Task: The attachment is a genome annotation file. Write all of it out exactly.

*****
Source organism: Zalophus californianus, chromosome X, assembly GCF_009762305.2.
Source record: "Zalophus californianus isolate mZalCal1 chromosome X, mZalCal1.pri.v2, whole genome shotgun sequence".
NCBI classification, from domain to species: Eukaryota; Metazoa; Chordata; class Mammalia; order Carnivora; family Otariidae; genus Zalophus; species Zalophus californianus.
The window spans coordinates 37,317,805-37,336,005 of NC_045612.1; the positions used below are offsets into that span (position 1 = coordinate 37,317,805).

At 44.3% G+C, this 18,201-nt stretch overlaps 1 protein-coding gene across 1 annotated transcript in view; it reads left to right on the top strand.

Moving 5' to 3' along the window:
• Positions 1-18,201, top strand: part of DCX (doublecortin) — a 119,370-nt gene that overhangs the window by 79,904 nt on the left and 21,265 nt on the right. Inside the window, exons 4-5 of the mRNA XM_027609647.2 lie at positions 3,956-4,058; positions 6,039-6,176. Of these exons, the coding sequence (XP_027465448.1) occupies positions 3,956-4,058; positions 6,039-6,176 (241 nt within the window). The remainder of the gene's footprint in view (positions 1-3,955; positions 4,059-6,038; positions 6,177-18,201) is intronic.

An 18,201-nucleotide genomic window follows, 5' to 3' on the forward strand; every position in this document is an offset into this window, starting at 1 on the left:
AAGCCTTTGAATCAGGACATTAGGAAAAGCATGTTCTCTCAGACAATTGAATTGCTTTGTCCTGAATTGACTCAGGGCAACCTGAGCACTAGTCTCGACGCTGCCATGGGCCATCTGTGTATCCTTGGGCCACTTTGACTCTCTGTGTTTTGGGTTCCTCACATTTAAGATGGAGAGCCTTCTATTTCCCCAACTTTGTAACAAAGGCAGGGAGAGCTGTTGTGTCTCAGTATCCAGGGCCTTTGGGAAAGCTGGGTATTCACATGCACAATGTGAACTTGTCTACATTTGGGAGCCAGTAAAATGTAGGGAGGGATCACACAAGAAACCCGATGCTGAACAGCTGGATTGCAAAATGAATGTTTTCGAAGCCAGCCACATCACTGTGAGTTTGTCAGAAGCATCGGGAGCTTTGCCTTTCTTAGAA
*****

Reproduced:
Source organism: Zalophus californianus, chromosome X, assembly GCF_009762305.2.
Source record: "Zalophus californianus isolate mZalCal1 chromosome X, mZalCal1.pri.v2, whole genome shotgun sequence".
NCBI classification, from domain to species: Eukaryota; Metazoa; Chordata; class Mammalia; order Carnivora; family Otariidae; genus Zalophus; species Zalophus californianus.
The window spans coordinates 37,317,805-37,336,005 of NC_045612.1; the positions used below are offsets into that span (position 1 = coordinate 37,317,805).

At 44.3% G+C, this 18,201-nt stretch overlaps 1 protein-coding gene across 1 annotated transcript in view; it reads left to right on the top strand.

Moving 5' to 3' along the window:
• Positions 1-18,201, top strand: part of DCX (doublecortin) — a 119,370-nt gene that overhangs the window by 79,904 nt on the left and 21,265 nt on the right. Inside the window, exons 4-5 of the mRNA XM_027609647.2 lie at positions 3,956-4,058; positions 6,039-6,176. Of these exons, the coding sequence (XP_027465448.1) occupies positions 3,956-4,058; positions 6,039-6,176 (241 nt within the window). The remainder of the gene's footprint in view (positions 1-3,955; positions 4,059-6,038; positions 6,177-18,201) is intronic.

An 18,201-nucleotide genomic window follows, 5' to 3' on the forward strand; every position in this document is an offset into this window, starting at 1 on the left:
AAGCCTTTGAATCAGGACATTAGGAAAAGCATGTTCTCTCAGACAATTGAATTGCTTTGTCCTGAATTGACTCAGGGCAACCTGAGCACTAGTCTCGACGCTGCCATGGGCCATCTGTGTATCCTTGGGCCACTTTGACTCTCTGTGTTTTGGGTTCCTCACATTTAAGATGGAGAGCCTTCTATTTCCCCAACTTTGTAACAAAGGCAGGGAGAGCTGTTGTGTCTCAGTATCCAGGGCCTTTGGGAAAGCTGGGTATTCACATGCACAATGTGAACTTGTCTACATTTGGGAGCCAGTAAAATGTAGGGAGGGATCACACAAGAAACCCGATGCTGAACAGCTGGATTGCAAAATGAATGTTTTCGAAGCCAGCCACATCACTGTGAGTTTGTCAGAAGCATCGGGAGCTTTGCCTTTCTTAGAA